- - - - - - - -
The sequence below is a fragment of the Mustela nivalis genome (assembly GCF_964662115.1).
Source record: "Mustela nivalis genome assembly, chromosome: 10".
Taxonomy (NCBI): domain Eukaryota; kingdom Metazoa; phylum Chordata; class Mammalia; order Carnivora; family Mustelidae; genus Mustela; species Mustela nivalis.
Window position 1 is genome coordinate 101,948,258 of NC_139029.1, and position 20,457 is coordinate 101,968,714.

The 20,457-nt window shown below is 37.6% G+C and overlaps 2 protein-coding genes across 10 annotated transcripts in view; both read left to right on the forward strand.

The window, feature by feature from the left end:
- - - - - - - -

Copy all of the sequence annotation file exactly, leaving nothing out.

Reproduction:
The sequence below is a fragment of the Mustela nivalis genome (assembly GCF_964662115.1).
Source record: "Mustela nivalis genome assembly, chromosome: 10".
Taxonomy (NCBI): domain Eukaryota; kingdom Metazoa; phylum Chordata; class Mammalia; order Carnivora; family Mustelidae; genus Mustela; species Mustela nivalis.
Window position 1 is genome coordinate 101,948,258 of NC_139029.1, and position 20,457 is coordinate 101,968,714.

The 20,457-nt window shown below is 37.6% G+C and overlaps 2 protein-coding genes across 10 annotated transcripts in view; both read left to right on the forward strand.

The window, feature by feature from the left end: